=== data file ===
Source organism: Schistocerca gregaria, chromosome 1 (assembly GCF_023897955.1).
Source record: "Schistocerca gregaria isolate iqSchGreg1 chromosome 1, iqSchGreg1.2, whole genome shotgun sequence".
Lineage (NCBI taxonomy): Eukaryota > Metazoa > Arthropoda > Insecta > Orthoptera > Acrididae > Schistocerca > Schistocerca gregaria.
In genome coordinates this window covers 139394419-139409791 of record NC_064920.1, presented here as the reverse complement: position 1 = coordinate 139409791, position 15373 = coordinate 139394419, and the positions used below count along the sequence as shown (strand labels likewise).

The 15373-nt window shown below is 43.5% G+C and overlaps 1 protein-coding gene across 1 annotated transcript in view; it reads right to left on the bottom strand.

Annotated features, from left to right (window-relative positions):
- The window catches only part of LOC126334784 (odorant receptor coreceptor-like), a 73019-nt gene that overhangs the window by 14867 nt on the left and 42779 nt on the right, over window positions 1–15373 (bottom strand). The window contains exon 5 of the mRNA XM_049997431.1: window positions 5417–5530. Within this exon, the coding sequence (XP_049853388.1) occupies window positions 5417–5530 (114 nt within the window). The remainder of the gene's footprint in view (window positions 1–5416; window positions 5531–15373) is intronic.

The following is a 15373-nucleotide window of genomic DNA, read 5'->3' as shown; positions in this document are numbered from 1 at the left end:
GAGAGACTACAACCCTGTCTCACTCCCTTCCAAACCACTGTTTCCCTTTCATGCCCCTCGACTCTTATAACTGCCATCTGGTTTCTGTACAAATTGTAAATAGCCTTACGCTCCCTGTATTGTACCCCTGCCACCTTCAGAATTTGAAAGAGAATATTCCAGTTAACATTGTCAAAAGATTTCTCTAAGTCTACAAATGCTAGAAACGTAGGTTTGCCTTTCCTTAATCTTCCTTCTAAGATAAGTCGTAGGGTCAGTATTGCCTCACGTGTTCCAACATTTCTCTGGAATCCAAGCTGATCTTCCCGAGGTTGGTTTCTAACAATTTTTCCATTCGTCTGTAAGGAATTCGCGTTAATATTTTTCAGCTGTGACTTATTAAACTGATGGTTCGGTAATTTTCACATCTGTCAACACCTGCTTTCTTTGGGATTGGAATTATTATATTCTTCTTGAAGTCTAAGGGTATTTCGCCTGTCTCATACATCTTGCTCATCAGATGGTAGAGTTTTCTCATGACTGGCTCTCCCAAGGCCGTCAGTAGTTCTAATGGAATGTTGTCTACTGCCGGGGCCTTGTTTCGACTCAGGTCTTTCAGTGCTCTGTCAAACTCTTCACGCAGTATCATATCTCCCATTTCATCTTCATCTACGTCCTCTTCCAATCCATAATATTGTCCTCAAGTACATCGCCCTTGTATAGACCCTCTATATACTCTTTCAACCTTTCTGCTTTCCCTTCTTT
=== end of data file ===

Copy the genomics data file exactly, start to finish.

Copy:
Source organism: Schistocerca gregaria, chromosome 1 (assembly GCF_023897955.1).
Source record: "Schistocerca gregaria isolate iqSchGreg1 chromosome 1, iqSchGreg1.2, whole genome shotgun sequence".
Lineage (NCBI taxonomy): Eukaryota > Metazoa > Arthropoda > Insecta > Orthoptera > Acrididae > Schistocerca > Schistocerca gregaria.
In genome coordinates this window covers 139394419-139409791 of record NC_064920.1, presented here as the reverse complement: position 1 = coordinate 139409791, position 15373 = coordinate 139394419, and the positions used below count along the sequence as shown (strand labels likewise).

The 15373-nt window shown below is 43.5% G+C and overlaps 1 protein-coding gene across 1 annotated transcript in view; it reads right to left on the bottom strand.

Annotated features, from left to right (window-relative positions):
- The window catches only part of LOC126334784 (odorant receptor coreceptor-like), a 73019-nt gene that overhangs the window by 14867 nt on the left and 42779 nt on the right, over window positions 1–15373 (bottom strand). The window contains exon 5 of the mRNA XM_049997431.1: window positions 5417–5530. Within this exon, the coding sequence (XP_049853388.1) occupies window positions 5417–5530 (114 nt within the window). The remainder of the gene's footprint in view (window positions 1–5416; window positions 5531–15373) is intronic.

The following is a 15373-nucleotide window of genomic DNA, read 5'->3' as shown; positions in this document are numbered from 1 at the left end:
GAGAGACTACAACCCTGTCTCACTCCCTTCCAAACCACTGTTTCCCTTTCATGCCCCTCGACTCTTATAACTGCCATCTGGTTTCTGTACAAATTGTAAATAGCCTTACGCTCCCTGTATTGTACCCCTGCCACCTTCAGAATTTGAAAGAGAATATTCCAGTTAACATTGTCAAAAGATTTCTCTAAGTCTACAAATGCTAGAAACGTAGGTTTGCCTTTCCTTAATCTTCCTTCTAAGATAAGTCGTAGGGTCAGTATTGCCTCACGTGTTCCAACATTTCTCTGGAATCCAAGCTGATCTTCCCGAGGTTGGTTTCTAACAATTTTTCCATTCGTCTGTAAGGAATTCGCGTTAATATTTTTCAGCTGTGACTTATTAAACTGATGGTTCGGTAATTTTCACATCTGTCAACACCTGCTTTCTTTGGGATTGGAATTATTATATTCTTCTTGAAGTCTAAGGGTATTTCGCCTGTCTCATACATCTTGCTCATCAGATGGTAGAGTTTTCTCATGACTGGCTCTCCCAAGGCCGTCAGTAGTTCTAATGGAATGTTGTCTACTGCCGGGGCCTTGTTTCGACTCAGGTCTTTCAGTGCTCTGTCAAACTCTTCACGCAGTATCATATCTCCCATTTCATCTTCATCTACGTCCTCTTCCAATCCATAATATTGTCCTCAAGTACATCGCCCTTGTATAGACCCTCTATATACTCTTTCAACCTTTCTGCTTTCCCTTCTTT